LAPACK (Linear Algebra PACKage) is a software library for numerical linear algebra. It provides routines for solving systems of linear equations and linear least squares, eigenvalue problems, and singular value decomposition. It also includes routines to implement the associated matrix factorizations such as LU, QR, Cholesky and Schur decomposition. LAPACK was originally written in FORTRAN 77, but moved to Fortran 90 in version 3.2 (2008).
more from Wikipedia
Bidiagonal matrix
In mathematics, a bidiagonal matrix is a matrix with non-zero entries along the main diagonal and either the diagonal above or the diagonal below. This means there are exactly two non zero diagonals in the matrix. When the diagonal above the main diagonal has the non-zero entries the matrix is upper bidiagonal. When the diagonal below the main diagonal has the non-zero entries the matrix is lower bidiagonal.
more from Wikipedia
Band matrix
In mathematics, particularly matrix theory, a band matrix is a sparse matrix whose non-zero entries are confined to a diagonal band, comprising the main diagonal and zero or more diagonals on either side.
more from Wikipedia
Identity matrix
In linear algebra, the identity matrix or unit matrix of size n is the n×n square matrix with ones on the main diagonal and zeros elsewhere. It is denoted by In, or simply by I if the size is immaterial or can be trivially determined by the context. (In some fields, such as quantum mechanics, the identity matrix is denoted by a boldface one, 1; otherwise it is identical to I.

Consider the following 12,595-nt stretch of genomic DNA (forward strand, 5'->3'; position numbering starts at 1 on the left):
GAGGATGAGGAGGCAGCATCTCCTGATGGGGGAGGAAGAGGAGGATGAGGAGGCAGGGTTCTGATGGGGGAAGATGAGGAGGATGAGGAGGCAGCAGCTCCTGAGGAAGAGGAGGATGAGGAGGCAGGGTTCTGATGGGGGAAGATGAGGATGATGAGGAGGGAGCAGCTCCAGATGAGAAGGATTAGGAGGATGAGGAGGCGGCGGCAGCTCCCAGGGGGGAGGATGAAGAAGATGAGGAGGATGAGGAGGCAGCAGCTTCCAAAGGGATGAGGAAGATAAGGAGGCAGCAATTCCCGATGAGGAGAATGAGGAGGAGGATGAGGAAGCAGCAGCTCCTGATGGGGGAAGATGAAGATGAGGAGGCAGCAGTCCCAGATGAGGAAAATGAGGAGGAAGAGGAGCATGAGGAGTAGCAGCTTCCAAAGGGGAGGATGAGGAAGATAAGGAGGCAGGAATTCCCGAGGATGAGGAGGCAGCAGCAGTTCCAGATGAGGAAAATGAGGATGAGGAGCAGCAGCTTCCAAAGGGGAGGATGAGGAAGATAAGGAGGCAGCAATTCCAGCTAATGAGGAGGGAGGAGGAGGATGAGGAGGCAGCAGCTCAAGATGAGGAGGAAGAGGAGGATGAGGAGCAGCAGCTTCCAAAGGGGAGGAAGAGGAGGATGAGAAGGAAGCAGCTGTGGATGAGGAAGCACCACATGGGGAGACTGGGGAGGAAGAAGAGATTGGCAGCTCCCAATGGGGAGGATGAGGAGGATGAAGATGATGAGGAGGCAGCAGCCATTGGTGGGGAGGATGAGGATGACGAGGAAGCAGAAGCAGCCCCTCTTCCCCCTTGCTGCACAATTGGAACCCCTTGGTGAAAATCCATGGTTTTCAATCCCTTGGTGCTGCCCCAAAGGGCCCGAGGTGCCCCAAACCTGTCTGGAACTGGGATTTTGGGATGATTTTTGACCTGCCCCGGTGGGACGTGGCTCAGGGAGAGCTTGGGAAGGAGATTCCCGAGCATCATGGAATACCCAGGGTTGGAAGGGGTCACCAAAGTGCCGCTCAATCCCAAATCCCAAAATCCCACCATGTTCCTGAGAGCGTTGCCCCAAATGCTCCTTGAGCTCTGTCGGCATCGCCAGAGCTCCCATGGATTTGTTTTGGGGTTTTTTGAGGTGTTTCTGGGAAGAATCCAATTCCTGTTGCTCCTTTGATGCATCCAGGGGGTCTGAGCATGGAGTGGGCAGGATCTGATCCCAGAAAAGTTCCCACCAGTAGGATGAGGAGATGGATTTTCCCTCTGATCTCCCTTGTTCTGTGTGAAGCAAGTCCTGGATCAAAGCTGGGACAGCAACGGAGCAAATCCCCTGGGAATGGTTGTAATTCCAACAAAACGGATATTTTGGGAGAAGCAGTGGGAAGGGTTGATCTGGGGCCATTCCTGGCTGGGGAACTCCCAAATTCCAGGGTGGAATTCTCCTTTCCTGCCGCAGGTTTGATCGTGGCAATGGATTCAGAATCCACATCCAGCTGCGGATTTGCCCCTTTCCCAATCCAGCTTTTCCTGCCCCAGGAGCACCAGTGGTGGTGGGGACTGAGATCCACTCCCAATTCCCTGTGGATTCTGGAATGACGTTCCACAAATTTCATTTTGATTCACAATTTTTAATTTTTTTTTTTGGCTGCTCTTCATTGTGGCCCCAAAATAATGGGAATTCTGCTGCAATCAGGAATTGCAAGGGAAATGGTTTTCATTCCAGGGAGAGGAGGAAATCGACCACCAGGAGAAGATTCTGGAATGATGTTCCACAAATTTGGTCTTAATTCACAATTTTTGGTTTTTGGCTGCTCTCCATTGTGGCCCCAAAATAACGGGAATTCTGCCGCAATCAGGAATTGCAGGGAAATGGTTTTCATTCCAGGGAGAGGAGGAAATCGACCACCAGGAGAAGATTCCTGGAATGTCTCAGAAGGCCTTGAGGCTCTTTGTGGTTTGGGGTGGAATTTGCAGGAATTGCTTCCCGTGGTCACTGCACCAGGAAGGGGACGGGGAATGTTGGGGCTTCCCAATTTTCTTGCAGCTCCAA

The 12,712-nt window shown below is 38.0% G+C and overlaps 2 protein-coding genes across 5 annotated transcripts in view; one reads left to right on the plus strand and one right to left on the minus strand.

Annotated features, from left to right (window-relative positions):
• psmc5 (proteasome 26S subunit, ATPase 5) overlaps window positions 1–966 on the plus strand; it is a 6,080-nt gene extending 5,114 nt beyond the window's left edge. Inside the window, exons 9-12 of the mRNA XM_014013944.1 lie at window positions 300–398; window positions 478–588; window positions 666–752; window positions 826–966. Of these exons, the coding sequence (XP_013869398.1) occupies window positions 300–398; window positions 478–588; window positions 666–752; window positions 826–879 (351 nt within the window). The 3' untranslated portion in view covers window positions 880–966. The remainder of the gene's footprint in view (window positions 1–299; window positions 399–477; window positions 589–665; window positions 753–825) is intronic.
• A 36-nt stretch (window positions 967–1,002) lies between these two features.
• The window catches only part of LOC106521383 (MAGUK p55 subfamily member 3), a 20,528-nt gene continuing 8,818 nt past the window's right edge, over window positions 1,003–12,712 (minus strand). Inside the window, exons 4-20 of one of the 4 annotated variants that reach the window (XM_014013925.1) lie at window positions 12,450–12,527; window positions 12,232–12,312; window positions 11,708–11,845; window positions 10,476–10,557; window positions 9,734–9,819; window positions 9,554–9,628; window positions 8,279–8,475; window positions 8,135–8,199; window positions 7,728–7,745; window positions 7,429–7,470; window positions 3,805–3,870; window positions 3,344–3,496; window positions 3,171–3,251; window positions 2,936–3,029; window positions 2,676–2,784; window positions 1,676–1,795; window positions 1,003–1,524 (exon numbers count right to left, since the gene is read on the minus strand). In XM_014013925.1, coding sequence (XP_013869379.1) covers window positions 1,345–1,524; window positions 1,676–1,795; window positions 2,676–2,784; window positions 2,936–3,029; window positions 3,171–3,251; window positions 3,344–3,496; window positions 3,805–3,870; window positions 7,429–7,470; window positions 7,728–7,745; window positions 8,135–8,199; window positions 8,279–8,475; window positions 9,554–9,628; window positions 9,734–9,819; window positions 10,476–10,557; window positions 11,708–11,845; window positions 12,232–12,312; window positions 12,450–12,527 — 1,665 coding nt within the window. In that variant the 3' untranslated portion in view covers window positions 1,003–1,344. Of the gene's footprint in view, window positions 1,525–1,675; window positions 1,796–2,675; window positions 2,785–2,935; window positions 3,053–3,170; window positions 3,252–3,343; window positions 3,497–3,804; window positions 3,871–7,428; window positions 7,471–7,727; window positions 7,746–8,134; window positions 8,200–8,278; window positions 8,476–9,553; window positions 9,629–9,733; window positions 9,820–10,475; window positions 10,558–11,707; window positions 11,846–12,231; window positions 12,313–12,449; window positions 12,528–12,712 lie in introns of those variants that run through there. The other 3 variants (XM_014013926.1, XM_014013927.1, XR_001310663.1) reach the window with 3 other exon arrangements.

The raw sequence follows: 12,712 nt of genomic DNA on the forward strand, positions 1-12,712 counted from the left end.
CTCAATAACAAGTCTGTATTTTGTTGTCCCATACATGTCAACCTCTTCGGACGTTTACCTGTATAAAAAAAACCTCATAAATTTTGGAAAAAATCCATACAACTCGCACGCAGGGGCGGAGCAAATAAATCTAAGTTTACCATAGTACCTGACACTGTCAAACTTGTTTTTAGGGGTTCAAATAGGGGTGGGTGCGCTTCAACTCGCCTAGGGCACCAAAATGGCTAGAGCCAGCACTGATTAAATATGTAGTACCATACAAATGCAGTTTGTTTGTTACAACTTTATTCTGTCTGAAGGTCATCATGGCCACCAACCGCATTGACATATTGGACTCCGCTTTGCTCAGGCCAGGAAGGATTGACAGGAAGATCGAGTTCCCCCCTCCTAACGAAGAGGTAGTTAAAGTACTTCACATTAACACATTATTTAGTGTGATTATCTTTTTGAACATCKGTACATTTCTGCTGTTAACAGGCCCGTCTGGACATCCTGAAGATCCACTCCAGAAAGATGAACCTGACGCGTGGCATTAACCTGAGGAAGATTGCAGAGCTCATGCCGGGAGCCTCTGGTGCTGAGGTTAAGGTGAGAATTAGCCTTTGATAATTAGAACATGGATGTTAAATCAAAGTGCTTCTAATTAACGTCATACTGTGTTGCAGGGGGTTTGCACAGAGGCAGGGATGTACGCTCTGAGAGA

more from Wikipedia
Tridiagonal matrix
In linear algebra, a tridiagonal matrix is a matrix that has nonzero elements only in the main diagonal, the first diagonal below this, and the first diagonal above the main diagonal. For example, the following matrix is tridiagonal: The determinant of a tridiagonal matrix is given by a continuant of its elements. Determining an orthogonal transformation to tridiagonal form can be done with the Lanczos algorithm.
more from Wikipedia
Singular value
In mathematics, in particular functional analysis, the singular values, or s-numbers of a compact operator T : X → Y acting between Hilbert spaces X and Y, are the square roots of the eigenvalues of the nonnegative self-adjoint operator T*T : X → X (where T* denotes the adjoint of T). The singular values are nonnegative real numbers, usually listed in decreasing order (s1, s2, …). If T is self-adjoint, then the largest singular value s1(T) is equal to the operator norm of T.
more from Wikipedia
Eigendecomposition of a matrix
In the mathematical discipline of linear algebra, eigendecomposition or sometimes spectral decomposition is the factorization of a matrix into a canonical form, whereby the matrix is represented in terms of its eigenvalues and eigenvectors. Only diagonalizable matrices can be factorized in this way.
more from Wikipedia
Symmetric matrix
In linear algebra, a symmetric matrix is a square matrix that is equal to its transpose. Let A be a symmetric matrix. Then: The entries of a symmetric matrix are symmetric with respect to the main diagonal (top left to bottom right). So if the entries are written as A = (aij), then for all indices i and j. The following 3×3 matrix is symmetric: Every diagonal matrix is symmetric, since all off-diagonal entries are zero.
more from Wikipedia